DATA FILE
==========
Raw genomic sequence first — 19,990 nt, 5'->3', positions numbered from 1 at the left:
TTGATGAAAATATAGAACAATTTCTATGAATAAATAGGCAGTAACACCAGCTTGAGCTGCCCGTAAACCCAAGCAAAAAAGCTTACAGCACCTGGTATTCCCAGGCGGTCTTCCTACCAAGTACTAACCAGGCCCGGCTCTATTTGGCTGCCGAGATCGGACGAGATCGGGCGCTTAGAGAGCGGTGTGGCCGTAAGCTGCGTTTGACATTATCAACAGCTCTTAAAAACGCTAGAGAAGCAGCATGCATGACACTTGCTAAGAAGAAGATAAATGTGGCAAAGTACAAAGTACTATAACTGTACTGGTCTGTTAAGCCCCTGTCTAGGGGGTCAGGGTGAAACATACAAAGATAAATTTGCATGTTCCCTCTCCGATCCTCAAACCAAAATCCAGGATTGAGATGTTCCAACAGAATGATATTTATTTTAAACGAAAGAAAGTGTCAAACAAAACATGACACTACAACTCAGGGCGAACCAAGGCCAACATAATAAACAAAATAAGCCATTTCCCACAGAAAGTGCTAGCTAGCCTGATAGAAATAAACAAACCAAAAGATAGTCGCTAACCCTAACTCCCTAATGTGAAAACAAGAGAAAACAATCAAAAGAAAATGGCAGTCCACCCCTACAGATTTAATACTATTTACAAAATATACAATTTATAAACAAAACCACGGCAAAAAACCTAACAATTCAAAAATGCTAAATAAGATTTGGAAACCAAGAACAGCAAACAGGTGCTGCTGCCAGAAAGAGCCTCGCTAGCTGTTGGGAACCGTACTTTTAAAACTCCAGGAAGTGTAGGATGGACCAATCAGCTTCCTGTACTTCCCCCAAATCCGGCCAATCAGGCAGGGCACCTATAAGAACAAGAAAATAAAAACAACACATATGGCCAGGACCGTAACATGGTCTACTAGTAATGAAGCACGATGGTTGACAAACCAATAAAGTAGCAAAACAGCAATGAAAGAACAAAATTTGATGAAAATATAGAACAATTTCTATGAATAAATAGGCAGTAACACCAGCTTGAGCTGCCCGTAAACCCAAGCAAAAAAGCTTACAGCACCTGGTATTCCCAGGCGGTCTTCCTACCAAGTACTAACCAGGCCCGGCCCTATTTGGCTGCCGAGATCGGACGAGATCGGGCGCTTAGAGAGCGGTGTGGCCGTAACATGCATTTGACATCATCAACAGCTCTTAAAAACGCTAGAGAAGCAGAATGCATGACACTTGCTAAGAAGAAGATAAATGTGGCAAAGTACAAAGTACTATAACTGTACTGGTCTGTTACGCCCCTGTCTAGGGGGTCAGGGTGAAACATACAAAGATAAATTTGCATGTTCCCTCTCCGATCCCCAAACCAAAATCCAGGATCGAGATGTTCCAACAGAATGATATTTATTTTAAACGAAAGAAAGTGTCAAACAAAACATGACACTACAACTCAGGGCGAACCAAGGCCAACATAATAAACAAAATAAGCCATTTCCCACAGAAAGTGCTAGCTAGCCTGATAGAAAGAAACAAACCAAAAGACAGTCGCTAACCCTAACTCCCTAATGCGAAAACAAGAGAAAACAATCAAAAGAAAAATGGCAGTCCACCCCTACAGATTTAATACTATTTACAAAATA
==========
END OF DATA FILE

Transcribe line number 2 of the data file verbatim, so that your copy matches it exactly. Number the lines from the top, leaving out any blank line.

TTGATGAAAATATAGAACAATTTCTATGAATAAATAGGCAGTAACACCAGCTTGAGCTGCCCGTAAACCCAAGCAAAAAAGCTTACAGCACCTGGTATTCCCAGGCGGTCTTCCTACCAAGTACTAACCAGGCCCGGCTCTATTTGGCTGCCGAGATCGGACGAGATCGGGCGCTTAGAGAGCGGTGTGGCCGTAAGCTGCGTTTGACATTATCAACAGCTCTTAAAAACGCTAGAGAAGCAGCATGCATGACACTTGCTAAGAAGAAGATAAATGTGGCAAAGTACAAAGTACTATAACTGTACTGGTCTGTTAAGCCCCTGTCTAGGGGGTCAGGGTGAAACATACAAAGATAAATTTGCATGTTCCCTCTCCGATCCTCAAACCAAAATCCAGGATTGAGATGTTCCAACAGAATGATATTTATTTTAAACGAAAGAAAGTGTCAAACAAAACATGACACTACAACTCAGGGCGAACCAAGGCCAACATAATAAACAAAATAAGCCATTTCCCACAGAAAGTGCTAGCTAGCCTGATAGAAATAAACAAACCAAAAGATAGTCGCTAACCCTAACTCCCTAATGTGAAAACAAGAGAAAACAATCAAAAGAAAATGGCAGTCCACCCCTACAGATTTAATACTATTTACAAAATATACAATTTATAAACAAAACCACGGCAAAAAACCTAACAATTCAAAAATGCTAAATAAGATTTGGAAACCAAGAACAGCAAACAGGTGCTGCTGCCAGAAAGAGCCTCGCTAGCTGTTGGGAACCGTACTTTTAAAACTCCAGGAAGTGTAGGATGGACCAATCAGCTTCCTGTACTTCCCCCAAATCCGGCCAATCAGGCAGGGCACCTATAAGAACAAGAAAATAAAAACAACACATATGGCCAGGACCGTAACATGGTCTACTAGTAATGAAGCACGATGGTTGACAAACCAATAAAGTAGCAAAACAGCAATGAAAGAACAAAATTTGATGAAAATATAGAACAATTTCTATGAATAAATAGGCAGTAACACCAGCTTGAGCTGCCCGTAAACCCAAGCAAAAAAGCTTACAGCACCTGGTATTCCCAGGCGGTCTTCCTACCAAGTACTAACCAGGCCCGGCCCTATTTGGCTGCCGAGATCGGACGAGATCGGGCGCTTAGAGAGCGGTGTGGCCGTAACATGCATTTGACATCATCAACAGCTCTTAAAAACGCTAGAGAAGCAGAATGCATGACACTTGCTAAGAAGAAGATAAATGTGGCAAAGTACAAAGTACTATAACTGTACTGGTCTGTTACGCCCCTGTCTAGGGGGTCAGGGTGAAACATACAAAGATAAATTTGCATGTTCCCTCTCCGATCCCCAAACCAAAATCCAGGATCGAGATGTTCCAACAGAATGATATTTATTTTAAACGAAAGAAAGTGTCAAACAAAACATGACACTACAACTCAGGGCGAACCAAGGCCAACATAATAAACAAAATAAGCCATTTCCCACAGAAAGTGCTAGCTAGCCTGATAGAAAGAAACAAACCAAAAGACAGTCGCTAACCCTAACTCCCTAATGCGAAAACAAGAGAAAACAATCAAAAGAAAAATGGCAGTCCACCCCTACAGATTTAATACTATTTACAAAATA